January on the farm is all about planning: What new thing will I try? Who will I hire onto the crew? Where did those tax records go? When will I fire up the greenhouse heater? Why, again, am I doing all this? (Sometimes, even, how in the world did I get myself into all this?) And each season’s plan begins with my drafting three connected documents: the seed order, the budget, and the seeding schedule.
I usually complete the seed order first, which, frankly, is backwards. I should really draft the budget first so I know how much there is to spend on seeds, followed by the seeding schedule, so that I know exactly which and how many seeds to order. But I like to have my seed order placed by mid-January. If I wait much longer, the greater the chance I’ll encounter back-ordered and sold-out varieties. So to make sure I get what I want, when I want it, I do a couple of quick, back-of-the-envelope estimates, and go from there. I can always place a supplemental seed order if I find later I’m a little short.
Once the seed order is completed, I turn my attention to the budget. To be honest, this is one of the more stressful chores of the season. Like a lot of businesses, farming’s margins are razor thin, and even a slight miscalculation can make the difference between ending the season in the black or the red. So I work hard to make the budget as accurate as I can, even overestimating costs a little so that there’s a little give in the numbers, just in case. But each year making the budget does get a little easier. As we build up our infrastructure, there are fewer critical big-ticket items to pay for, and as our membership grows, there’s more income to help pay for everything.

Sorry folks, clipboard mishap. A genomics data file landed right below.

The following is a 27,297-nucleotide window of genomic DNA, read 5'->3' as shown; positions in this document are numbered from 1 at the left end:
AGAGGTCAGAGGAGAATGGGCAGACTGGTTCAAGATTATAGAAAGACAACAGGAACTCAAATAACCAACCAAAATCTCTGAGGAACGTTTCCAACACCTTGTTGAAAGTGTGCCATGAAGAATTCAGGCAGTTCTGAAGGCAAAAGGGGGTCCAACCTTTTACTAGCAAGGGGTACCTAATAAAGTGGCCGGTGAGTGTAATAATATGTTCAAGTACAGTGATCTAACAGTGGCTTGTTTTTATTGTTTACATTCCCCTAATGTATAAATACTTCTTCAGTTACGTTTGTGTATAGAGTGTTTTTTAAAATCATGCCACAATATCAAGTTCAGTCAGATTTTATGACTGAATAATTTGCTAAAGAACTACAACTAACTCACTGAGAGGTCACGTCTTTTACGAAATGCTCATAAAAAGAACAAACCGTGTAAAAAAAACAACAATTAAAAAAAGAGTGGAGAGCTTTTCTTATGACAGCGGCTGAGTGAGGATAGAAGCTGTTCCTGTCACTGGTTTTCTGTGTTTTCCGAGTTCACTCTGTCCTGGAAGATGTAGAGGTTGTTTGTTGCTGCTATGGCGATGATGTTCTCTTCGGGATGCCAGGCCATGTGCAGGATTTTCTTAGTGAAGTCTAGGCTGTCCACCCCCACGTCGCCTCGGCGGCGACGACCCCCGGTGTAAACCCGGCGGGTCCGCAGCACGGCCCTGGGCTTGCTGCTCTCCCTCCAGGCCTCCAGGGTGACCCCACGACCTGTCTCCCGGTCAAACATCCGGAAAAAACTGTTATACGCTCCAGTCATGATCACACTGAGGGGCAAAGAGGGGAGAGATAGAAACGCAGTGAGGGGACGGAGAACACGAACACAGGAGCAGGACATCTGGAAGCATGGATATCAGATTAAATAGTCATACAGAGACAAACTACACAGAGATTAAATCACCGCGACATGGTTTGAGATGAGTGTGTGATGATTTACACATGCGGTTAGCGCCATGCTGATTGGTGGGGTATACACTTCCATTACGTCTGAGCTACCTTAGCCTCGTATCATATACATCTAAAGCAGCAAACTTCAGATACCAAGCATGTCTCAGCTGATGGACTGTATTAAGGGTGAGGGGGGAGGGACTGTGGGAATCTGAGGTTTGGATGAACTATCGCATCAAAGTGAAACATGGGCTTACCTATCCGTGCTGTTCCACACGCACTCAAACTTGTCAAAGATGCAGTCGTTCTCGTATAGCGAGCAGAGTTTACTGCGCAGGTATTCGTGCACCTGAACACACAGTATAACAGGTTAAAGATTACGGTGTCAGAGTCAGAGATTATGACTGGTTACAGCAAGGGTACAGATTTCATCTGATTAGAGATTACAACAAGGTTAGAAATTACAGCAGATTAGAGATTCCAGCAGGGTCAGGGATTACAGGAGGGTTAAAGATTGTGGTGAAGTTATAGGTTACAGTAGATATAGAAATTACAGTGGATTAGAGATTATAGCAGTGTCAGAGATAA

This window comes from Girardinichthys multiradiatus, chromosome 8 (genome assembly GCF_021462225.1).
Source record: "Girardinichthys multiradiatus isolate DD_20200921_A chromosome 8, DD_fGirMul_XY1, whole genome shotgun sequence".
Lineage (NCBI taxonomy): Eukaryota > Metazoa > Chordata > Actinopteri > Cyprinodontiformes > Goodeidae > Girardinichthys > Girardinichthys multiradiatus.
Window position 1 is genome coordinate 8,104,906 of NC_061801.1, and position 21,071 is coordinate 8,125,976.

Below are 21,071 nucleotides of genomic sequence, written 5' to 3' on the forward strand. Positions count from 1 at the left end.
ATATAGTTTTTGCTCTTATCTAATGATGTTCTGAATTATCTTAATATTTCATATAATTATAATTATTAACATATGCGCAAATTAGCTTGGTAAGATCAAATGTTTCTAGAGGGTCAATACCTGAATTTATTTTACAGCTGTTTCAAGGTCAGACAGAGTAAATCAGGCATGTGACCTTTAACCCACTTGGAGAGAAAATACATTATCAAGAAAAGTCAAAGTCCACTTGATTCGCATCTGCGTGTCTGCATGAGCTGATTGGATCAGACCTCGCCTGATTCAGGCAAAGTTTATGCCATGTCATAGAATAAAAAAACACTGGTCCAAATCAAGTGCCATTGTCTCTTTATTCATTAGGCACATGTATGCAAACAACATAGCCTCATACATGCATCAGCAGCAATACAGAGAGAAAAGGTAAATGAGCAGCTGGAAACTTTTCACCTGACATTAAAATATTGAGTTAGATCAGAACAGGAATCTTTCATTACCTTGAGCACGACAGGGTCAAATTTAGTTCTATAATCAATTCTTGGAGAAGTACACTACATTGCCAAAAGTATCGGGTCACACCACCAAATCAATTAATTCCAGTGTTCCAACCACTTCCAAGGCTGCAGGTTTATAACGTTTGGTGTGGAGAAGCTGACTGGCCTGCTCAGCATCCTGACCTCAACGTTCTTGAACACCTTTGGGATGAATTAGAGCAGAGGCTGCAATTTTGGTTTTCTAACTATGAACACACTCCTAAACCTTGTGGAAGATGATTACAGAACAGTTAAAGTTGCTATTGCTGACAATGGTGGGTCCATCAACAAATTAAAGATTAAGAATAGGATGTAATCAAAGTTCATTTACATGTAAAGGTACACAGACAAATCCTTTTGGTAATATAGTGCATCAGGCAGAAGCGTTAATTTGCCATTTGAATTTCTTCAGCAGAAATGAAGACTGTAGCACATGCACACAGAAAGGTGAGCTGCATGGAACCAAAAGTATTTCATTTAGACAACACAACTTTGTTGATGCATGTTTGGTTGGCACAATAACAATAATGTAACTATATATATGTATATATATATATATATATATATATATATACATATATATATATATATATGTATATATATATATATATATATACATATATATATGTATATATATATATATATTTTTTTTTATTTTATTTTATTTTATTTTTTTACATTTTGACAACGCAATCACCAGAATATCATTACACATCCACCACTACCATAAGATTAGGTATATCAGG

Finally, I draft the farm’s seeding schedule, which is the most exciting of the three to prepare. This big spreadsheet is the roadmap for the farm’s season, telling me how much of what vegetable to start, when to start it, what size pot to plant it in, when to transplant it into the field, and at what spacing. By November, it’s stained with coffee, smattered with mud, crinkled, creased, and covered in hastily scrawled notes — a historical artifact, of sorts, embodying the course of the season, and something I refer back to as my primary guide when the process starts all over again the next year.
And with each passing day in January, the farm stirs more and more from it’s hibernation, like some great animal eager for spring. To tell the truth, I’m eager for it, too.